Anyone who has reached or soon will be middle-aged has undoubtedly been influenced in some way by the younger generation. One example would be text messaging. I doubt there are many teenagers who do not send text messages. Lots of them. Not surprisingly, almost every age group using a cell phone now practices text messaging.
For most of us middle-aged folks, we’ve had to learn acronyms like LOL, IMHO and BRB. There are many others whose meaning to us is totally unknown. This seems to suggest that the mainstream practices and likes of the younger generation are being adopted by the older generation. Does that, in some way relate to audio?
It is a well-established and commonly agreed goal that the luxury audio industry needs younger practitioners. Audiophiles would like to demonstrate to the youth of today that something exceptionally better than an MP3 player and earbuds exists, and that low-cost, multicolored headphones are not an end-all experience. In the industry’s mad dash to accomplish this goal, we have on the market a host of new devices aimed at doing exactly that. And that’s a good thing.
Regardless of what anyone’s opinion might be on audio there will be no disagreement that our hobby is expensive. We have historically had each component in a single enclosure that is heavy and performs only one function. We have expensive multilevel, multisection audio racks to house all the equipment necessary for a world-class system. Is this on the way to being a thing of the past?
Looking at the host of new products being introduced, many are loosely termed as “lifestyle products.” Basically, the goal is to have multiple system functions in fewer, smaller, even single enclosures that are priced in a $2,000 to $8,000 price range. If you look at high-end audio right now, these types of “lifestyle” products are selling in much higher volumes than many of the traditional components. This is certainly one way to attract younger customers and a very shrewd way as well. It does present the question, though, of who is influencing whom?
I have mixed feelings over the trend towards a smaller, lighter, multifunction system as opposed to the traditional high-end system. In terms of sonics, some have received spectacular reviews so I have little doubt they sound wonderful. Am I, therefore, supposed to sell my multibox system in favor of a one-box, does-it-all lifestyle product? In fact, does the term “lifestyle product” even reflect what high-performance audio represents? That, I suspect, depends on the listener.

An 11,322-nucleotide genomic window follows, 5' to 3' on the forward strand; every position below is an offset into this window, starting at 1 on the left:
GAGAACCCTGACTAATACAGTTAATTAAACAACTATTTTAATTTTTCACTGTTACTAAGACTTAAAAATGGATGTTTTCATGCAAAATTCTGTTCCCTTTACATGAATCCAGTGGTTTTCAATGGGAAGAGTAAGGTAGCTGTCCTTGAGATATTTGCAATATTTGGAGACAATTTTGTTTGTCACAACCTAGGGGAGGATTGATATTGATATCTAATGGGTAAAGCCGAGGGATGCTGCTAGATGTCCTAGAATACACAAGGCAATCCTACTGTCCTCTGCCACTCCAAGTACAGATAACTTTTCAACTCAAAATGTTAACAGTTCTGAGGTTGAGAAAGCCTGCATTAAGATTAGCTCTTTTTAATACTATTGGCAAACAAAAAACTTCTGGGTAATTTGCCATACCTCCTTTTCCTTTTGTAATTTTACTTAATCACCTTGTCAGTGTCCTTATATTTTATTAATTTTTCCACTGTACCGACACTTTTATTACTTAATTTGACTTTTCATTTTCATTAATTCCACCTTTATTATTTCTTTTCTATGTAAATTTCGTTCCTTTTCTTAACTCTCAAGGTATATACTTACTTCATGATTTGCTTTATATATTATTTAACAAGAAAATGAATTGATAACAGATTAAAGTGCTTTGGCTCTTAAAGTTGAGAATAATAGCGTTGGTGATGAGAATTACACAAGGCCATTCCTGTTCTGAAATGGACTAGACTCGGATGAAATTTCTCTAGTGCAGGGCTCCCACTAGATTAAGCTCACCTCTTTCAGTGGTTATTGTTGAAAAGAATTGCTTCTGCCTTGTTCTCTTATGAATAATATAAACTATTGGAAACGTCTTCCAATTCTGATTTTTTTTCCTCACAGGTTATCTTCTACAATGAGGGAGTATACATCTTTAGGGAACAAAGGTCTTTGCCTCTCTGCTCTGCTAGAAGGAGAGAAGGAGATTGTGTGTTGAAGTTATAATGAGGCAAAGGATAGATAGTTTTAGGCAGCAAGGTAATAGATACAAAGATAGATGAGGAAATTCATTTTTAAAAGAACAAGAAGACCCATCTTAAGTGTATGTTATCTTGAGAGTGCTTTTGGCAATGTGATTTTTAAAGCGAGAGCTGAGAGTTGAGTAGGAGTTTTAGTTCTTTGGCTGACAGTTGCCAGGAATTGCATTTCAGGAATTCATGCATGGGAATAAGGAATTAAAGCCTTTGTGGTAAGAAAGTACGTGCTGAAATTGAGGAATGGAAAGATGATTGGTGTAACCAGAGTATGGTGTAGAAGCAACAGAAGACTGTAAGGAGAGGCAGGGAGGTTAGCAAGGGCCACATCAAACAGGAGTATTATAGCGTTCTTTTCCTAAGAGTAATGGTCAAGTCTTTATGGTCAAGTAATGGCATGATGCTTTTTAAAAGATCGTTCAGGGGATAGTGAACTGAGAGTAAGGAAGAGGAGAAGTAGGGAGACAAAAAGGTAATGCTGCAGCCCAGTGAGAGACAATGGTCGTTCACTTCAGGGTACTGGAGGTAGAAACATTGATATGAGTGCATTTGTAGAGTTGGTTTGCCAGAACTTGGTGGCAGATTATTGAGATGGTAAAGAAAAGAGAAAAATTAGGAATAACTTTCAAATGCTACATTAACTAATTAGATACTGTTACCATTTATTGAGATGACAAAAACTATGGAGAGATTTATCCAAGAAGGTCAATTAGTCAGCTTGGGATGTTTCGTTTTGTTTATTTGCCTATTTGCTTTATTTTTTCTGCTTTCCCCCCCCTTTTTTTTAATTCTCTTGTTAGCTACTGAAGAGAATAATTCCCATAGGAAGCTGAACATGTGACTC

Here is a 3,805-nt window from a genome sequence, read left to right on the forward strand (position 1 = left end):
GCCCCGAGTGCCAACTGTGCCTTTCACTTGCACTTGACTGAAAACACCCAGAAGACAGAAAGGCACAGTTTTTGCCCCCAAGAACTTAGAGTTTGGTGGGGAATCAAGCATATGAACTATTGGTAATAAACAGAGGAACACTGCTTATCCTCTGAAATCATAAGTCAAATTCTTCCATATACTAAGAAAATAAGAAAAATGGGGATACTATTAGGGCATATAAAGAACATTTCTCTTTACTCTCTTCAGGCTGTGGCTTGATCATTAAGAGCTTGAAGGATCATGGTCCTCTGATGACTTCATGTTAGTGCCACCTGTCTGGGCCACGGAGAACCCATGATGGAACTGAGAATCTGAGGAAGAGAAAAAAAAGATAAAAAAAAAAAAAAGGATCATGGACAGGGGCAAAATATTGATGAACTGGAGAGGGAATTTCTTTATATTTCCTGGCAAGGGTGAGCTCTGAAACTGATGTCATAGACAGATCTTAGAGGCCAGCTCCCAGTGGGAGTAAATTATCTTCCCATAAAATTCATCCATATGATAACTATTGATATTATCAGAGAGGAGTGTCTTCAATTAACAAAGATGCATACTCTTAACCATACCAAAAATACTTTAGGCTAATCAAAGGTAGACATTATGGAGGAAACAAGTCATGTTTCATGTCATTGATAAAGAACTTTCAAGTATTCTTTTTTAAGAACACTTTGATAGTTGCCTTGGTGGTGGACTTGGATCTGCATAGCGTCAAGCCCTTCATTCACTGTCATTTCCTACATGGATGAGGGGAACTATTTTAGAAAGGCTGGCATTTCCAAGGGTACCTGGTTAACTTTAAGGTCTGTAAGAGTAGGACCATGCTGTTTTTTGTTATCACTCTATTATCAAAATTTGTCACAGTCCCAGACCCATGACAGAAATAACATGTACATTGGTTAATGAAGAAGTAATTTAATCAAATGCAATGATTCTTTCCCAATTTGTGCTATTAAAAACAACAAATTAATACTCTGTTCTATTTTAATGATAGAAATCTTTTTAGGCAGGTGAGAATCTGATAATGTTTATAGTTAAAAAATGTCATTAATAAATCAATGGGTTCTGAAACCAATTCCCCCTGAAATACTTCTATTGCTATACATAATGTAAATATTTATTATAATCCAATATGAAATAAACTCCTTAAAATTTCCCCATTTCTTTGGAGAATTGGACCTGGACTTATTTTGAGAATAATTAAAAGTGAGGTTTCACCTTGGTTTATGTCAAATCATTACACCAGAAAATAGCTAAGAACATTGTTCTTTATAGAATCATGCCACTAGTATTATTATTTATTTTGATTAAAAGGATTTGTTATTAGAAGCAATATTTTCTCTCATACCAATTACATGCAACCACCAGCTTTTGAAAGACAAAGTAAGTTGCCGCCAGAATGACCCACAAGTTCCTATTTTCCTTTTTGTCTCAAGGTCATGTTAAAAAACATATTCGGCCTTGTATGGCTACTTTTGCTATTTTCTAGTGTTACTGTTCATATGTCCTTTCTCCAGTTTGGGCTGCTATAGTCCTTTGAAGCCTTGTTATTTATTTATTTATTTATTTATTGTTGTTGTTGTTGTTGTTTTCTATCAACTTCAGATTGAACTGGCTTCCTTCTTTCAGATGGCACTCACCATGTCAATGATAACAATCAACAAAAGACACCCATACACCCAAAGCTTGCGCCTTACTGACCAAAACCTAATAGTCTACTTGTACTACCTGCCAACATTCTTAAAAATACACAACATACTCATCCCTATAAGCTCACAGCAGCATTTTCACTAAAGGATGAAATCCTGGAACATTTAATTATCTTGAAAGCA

If the lifestyle product is going to be a new category to be added to the others — low-fi, mid-fi and high-end — then fine, I’m all for it. Our common goal is to not only perpetuate our hobby, but also introduce the younger generation to what all audiophiles understand is possible with music reproduction. Lifestyle products in the sub $8,000 price range obviously have a better chance to attract younger, new listeners who may be struggling to make rent. It may also help attract a group of new listeners of all ages that will welcome better sound. In the end, lifestyle products may ultimately help save our hobby from a higher degree of obscurity than it has now.
Manufacturers should really welcome these types of products. Sure, there are engineering challenges just as in world-class products. Engineering most anything has proportional difficulties. Once the engineering challenges are overcome and the product is released for production, the manufacturer will undoubtedly, or at least hopefully, welcome higher unit sales volume. All manufacturers want higher unit sales. That keeps people working and machines running. It pays overhead. In the end, it may even help fund the time and expense of bringing five- and six-figure world-class, cost-no-object products to market. Because there will always be a customer base for over-the-top expensive audio gear. Make no mistake; if absolutely no one bought them, there would be none for sale. However, product development is very expensive so if it may be partially funded by a lifestyle product, what could be wrong with that?
Maybe this is one case when middle-aged audiophiles can learn something from the younger generation. In our quest to make something that appeals to a 22-year-old kid listening to music on earbuds, a lifestyle product makes perfect sense.
For many of us, however, the notion of replacing years of research, work and effort in funding and assembling a system, and the joy derived from doing so is just not a realistic expectation. Because no matter what the sonics may or may not be, it just does not hold our interest. Sort of a “good for you, not for me” thing.
In the end, we all have our own system desires, objectives and obstacles to satisfy and overcome. How we choose to listen to music is based on a variety of factors, the importance of which differs from person to person. So, IMHO, everyone who likes finely reproduced music should have a system that makes him or her happy. Good music, after all, just like art being in the eye of the beholder, is in the ear of the listener. Regardless of the system.
And hopefully, I’ll BRB — next Friday.